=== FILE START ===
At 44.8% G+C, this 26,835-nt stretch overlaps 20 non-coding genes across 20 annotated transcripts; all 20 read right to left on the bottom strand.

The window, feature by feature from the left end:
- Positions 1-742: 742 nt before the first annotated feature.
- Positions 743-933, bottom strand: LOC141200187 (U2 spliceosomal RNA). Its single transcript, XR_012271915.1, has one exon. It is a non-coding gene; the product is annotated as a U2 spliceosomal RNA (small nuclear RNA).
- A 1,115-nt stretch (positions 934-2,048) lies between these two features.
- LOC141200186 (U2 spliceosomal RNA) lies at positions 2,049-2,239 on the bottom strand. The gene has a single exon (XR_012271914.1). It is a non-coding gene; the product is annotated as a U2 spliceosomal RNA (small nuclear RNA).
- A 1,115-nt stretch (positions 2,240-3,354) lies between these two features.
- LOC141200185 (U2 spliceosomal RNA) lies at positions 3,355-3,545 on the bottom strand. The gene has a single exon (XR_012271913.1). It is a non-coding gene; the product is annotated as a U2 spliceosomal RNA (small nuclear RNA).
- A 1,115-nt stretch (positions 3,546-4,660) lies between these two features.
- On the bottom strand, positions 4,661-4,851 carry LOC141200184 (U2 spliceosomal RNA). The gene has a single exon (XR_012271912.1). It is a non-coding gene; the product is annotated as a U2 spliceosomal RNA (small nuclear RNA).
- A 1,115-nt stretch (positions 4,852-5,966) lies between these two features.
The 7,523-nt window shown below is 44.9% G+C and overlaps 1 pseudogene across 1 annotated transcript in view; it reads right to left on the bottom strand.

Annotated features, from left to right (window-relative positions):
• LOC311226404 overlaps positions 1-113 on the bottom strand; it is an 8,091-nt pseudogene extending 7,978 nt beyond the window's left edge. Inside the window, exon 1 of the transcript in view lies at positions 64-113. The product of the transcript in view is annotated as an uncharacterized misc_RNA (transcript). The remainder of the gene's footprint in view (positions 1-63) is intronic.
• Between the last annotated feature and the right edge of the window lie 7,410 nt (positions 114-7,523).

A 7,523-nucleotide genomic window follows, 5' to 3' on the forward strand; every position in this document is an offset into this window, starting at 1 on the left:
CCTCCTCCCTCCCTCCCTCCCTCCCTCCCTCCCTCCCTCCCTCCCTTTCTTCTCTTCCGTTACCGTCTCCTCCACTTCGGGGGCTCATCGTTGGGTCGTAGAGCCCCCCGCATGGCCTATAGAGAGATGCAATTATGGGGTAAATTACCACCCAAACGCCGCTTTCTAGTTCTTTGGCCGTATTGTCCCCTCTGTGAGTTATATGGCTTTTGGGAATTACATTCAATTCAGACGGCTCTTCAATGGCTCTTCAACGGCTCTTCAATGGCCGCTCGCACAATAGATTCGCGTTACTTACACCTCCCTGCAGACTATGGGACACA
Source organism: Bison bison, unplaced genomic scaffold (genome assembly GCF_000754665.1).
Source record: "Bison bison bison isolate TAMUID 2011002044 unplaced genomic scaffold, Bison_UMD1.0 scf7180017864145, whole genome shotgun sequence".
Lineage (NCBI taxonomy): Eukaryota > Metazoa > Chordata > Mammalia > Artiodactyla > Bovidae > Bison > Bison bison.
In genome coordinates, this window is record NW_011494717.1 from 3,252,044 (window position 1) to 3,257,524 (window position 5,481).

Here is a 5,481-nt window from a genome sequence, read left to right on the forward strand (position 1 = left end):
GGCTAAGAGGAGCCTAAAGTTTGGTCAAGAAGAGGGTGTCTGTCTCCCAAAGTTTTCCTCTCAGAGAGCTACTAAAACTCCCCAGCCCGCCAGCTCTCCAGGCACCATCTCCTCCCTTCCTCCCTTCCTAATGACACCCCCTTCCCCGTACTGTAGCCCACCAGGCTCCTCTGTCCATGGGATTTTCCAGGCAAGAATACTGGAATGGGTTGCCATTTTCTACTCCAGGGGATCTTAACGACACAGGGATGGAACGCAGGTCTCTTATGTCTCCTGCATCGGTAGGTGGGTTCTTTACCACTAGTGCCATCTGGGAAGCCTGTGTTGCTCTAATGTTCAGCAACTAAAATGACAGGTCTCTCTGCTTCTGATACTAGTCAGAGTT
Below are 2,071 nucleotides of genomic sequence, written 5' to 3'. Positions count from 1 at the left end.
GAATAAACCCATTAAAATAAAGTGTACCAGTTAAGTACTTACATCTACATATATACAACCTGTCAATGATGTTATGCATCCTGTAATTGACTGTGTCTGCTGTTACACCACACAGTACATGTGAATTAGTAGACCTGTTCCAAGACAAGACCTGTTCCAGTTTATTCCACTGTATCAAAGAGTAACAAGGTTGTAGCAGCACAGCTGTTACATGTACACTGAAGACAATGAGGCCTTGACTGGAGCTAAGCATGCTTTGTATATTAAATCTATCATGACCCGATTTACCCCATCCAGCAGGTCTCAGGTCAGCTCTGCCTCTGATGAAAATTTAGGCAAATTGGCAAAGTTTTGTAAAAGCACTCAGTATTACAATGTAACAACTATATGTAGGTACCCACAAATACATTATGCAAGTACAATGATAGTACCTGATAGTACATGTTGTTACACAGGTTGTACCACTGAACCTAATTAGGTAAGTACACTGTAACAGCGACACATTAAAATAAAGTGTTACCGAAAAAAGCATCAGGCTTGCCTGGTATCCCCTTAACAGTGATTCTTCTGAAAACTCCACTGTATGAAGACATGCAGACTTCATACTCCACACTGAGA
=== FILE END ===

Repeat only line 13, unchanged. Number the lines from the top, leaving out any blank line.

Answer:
Annotated features, from left to right (window-relative positions):